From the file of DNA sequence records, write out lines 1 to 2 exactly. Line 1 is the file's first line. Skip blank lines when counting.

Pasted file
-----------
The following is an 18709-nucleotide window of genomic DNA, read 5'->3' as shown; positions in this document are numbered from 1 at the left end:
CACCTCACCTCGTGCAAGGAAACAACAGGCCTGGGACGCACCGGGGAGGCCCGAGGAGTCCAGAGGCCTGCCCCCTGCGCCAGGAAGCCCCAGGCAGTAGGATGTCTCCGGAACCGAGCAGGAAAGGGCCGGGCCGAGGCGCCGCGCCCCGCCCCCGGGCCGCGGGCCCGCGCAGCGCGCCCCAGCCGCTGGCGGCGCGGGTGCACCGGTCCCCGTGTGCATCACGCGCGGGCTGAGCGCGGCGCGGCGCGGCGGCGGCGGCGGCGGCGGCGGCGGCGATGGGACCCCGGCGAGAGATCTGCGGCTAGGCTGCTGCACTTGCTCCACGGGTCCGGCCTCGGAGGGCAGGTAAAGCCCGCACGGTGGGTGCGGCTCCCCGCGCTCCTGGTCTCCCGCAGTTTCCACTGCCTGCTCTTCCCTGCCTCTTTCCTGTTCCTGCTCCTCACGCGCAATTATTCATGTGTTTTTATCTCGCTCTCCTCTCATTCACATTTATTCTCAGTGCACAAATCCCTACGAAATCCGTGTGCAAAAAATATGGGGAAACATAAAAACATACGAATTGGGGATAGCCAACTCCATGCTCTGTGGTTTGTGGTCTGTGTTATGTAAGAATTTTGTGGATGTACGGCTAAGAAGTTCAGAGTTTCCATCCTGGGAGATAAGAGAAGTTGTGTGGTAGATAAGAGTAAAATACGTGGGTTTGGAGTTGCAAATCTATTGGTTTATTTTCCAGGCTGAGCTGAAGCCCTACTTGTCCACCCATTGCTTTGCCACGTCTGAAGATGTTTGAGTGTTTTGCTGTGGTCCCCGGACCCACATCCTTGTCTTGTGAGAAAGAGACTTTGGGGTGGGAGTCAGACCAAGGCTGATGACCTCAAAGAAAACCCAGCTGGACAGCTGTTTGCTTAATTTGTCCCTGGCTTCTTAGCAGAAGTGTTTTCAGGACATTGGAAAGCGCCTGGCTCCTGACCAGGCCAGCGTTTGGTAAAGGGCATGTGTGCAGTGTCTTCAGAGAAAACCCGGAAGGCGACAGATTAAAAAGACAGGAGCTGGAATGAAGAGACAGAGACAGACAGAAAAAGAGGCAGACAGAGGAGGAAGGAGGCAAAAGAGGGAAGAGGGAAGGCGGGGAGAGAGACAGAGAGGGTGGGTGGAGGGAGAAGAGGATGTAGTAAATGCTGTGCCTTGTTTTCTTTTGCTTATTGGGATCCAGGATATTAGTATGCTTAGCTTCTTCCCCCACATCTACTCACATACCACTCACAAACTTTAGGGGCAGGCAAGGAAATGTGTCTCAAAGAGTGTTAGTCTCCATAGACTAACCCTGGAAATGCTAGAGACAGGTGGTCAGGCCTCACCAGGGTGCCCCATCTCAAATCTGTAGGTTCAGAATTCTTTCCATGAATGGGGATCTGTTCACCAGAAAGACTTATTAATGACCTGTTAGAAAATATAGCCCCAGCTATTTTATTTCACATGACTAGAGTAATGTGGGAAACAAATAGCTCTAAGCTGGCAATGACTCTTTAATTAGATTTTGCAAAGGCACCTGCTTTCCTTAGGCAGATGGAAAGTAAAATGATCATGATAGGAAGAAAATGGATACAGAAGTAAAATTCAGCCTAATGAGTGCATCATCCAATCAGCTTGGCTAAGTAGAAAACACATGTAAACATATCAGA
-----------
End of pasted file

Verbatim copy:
The following is an 18709-nucleotide window of genomic DNA, read 5'->3' as shown; positions in this document are numbered from 1 at the left end:
CACCTCACCTCGTGCAAGGAAACAACAGGCCTGGGACGCACCGGGGAGGCCCGAGGAGTCCAGAGGCCTGCCCCCTGCGCCAGGAAGCCCCAGGCAGTAGGATGTCTCCGGAACCGAGCAGGAAAGGGCCGGGCCGAGGCGCCGCGCCCCGCCCCCGGGCCGCGGGCCCGCGCAGCGCGCCCCAGCCGCTGGCGGCGCGGGTGCACCGGTCCCCGTGTGCATCACGCGCGGGCTGAGCGCGGCGCGGCGCGGCGGCGGCGGCGGCGGCGGCGGCGGCGATGGGACCCCGGCGAGAGATCTGCGGCTAGGCTGCTGCACTTGCTCCACGGGTCCGGCCTCGGAGGGCAGGTAAAGCCCGCACGGTGGGTGCGGCTCCCCGCGCTCCTGGTCTCCCGCAGTTTCCACTGCCTGCTCTTCCCTGCCTCTTTCCTGTTCCTGCTCCTCACGCGCAATTATTCATGTGTTTTTATCTCGCTCTCCTCTCATTCACATTTATTCTCAGTGCACAAATCCCTACGAAATCCGTGTGCAAAAAATATGGGGAAACATAAAAACATACGAATTGGGGATAGCCAACTCCATGCTCTGTGGTTTGTGGTCTGTGTTATGTAAGAATTTTGTGGATGTACGGCTAAGAAGTTCAGAGTTTCCATCCTGGGAGATAAGAGAAGTTGTGTGGTAGATAAGAGTAAAATACGTGGGTTTGGAGTTGCAAATCTATTGGTTTATTTTCCAGGCTGAGCTGAAGCCCTACTTGTCCACCCATTGCTTTGCCACGTCTGAAGATGTTTGAGTGTTTTGCTGTGGTCCCCGGACCCACATCCTTGTCTTGTGAGAAAGAGACTTTGGGGTGGGAGTCAGACCAAGGCTGATGACCTCAAAGAAAACCCAGCTGGACAGCTGTTTGCTTAATTTGTCCCTGGCTTCTTAGCAGAAGTGTTTTCAGGACATTGGAAAGCGCCTGGCTCCTGACCAGGCCAGCGTTTGGTAAAGGGCATGTGTGCAGTGTCTTCAGAGAAAACCCGGAAGGCGACAGATTAAAAAGACAGGAGCTGGAATGAAGAGACAGAGACAGACAGAAAAAGAGGCAGACAGAGGAGGAAGGAGGCAAAAGAGGGAAGAGGGAAGGCGGGGAGAGAGACAGAGAGGGTGGGTGGAGGGAGAAGAGGATGTAGTAAATGCTGTGCCTTGTTTTCTTTTGCTTATTGGGATCCAGGATATTAGTATGCTTAGCTTCTTCCCCCACATCTACTCACATACCACTCACAAACTTTAGGGGCAGGCAAGGAAATGTGTCTCAAAGAGTGTTAGTCTCCATAGACTAACCCTGGAAATGCTAGAGACAGGTGGTCAGGCCTCACCAGGGTGCCCCATCTCAAATCTGTAGGTTCAGAATTCTTTCCATGAATGGGGATCTGTTCACCAGAAAGACTTATTAATGACCTGTTAGAAAATATAGCCCCAGCTATTTTATTTCACATGACTAGAGTAATGTGGGAAACAAATAGCTCTAAGCTGGCAATGACTCTTTAATTAGATTTTGCAAAGGCACCTGCTTTCCTTAGGCAGATGGAAAGTAAAATGATCATGATAGGAAGAAAATGGATACAGAAGTAAAATTCAGCCTAATGAGTGCATCATCCAATCAGCTTGGCTAAGTAGAAAACACATGTAAACATATCAGA